11. contingent support or guarantees by the public sector or other private sector participants involving specific risks that cannot otherwise be effectively controlled by the project company or other private sector participants (e.g., minimum traffic and revenue guarantees for a toll road); and
  12. EU loan guarantee – an example is the Loan Guarantee for Trans-European Transport Network Projects, which is a credit-enhancement instrument set up and developed jointly by the European Commission and the European Investment Bank, facilitating a larger participation of the private sector involvement in the financing of Trans-European Transport Network infrastructure.

As project finance is carried out on a limited (or non-recourse) basis, it is critical to secure the finance parties through a collateral security package, which also helps to enhance the bankability of the project and the creditworthiness of the project company in its capacity as borrower.

Under French law, a security interest is generally created in favour of the creditors of the secured obligation.

French law recognises the role of security agent. Pursuant to Article 2488-6 of the Civil Code, a security agent may be in charge of setting up, registering, managing and enforcing any security interest for the benefit of the secured creditors.41 Indeed, security interests are granted in favour of each lender and not only for the benefit of the security agent, which means that each of the lenders might be entitled to act individually in enforcing its specific security interests rights (subject to any restrictions in the financial documentation). The security agent is thus appointed by the creditors and acts under a power of attorney granted by the lenders.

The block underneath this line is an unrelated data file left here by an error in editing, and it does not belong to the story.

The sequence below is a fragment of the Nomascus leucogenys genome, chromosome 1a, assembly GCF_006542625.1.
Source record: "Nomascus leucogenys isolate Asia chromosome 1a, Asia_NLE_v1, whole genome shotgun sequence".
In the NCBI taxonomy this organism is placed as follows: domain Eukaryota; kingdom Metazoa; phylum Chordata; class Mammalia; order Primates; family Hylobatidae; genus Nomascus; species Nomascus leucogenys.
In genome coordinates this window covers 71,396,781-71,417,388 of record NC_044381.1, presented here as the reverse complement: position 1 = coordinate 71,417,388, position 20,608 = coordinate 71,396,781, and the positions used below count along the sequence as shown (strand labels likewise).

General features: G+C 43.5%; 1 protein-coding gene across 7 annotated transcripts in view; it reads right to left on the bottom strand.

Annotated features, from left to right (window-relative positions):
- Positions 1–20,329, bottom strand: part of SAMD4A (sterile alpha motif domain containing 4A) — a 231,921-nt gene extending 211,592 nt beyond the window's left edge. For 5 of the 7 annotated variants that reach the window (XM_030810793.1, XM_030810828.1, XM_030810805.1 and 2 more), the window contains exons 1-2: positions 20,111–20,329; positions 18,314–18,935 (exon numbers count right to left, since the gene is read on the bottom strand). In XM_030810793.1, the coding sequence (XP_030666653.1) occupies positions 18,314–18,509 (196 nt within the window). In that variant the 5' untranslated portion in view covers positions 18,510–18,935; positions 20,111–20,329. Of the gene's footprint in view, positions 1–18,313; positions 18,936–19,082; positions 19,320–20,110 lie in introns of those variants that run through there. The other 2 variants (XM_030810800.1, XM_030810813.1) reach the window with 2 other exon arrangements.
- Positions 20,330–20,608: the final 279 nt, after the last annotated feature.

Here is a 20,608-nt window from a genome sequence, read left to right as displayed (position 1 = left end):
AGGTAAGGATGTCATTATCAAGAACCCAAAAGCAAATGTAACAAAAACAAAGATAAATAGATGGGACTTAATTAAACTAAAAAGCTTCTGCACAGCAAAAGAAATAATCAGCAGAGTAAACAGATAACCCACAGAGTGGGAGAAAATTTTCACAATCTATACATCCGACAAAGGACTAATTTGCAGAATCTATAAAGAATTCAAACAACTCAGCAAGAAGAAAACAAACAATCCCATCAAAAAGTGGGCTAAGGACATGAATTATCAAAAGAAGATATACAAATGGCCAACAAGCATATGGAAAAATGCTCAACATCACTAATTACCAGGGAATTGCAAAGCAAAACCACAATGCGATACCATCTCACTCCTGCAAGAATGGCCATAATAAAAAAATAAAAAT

The most common types of security interests used in PPP project finance transactions in France are:

  1. a pledge over bank accounts (governed by Article 2355 et seq. of the Civil Code);
  2. a pledge over securities accounts (governed by the provisions of Article L211-20 of the Monetary and Financial Code) involving a pledge over shares or other financial securities and a pledge over the bank account on which cash proceeds relating to such shares or financial securities are credited (e.g., dividend);
  3. a pledge over the project company's ongoing business (governed by Article L142-1 et seq. of the Commercial Code) notably involving lease rights, logo and corporate name, goodwill, commercial furniture, equipment and machinery used for the operation of business, and certain intellectual property rights attached thereto;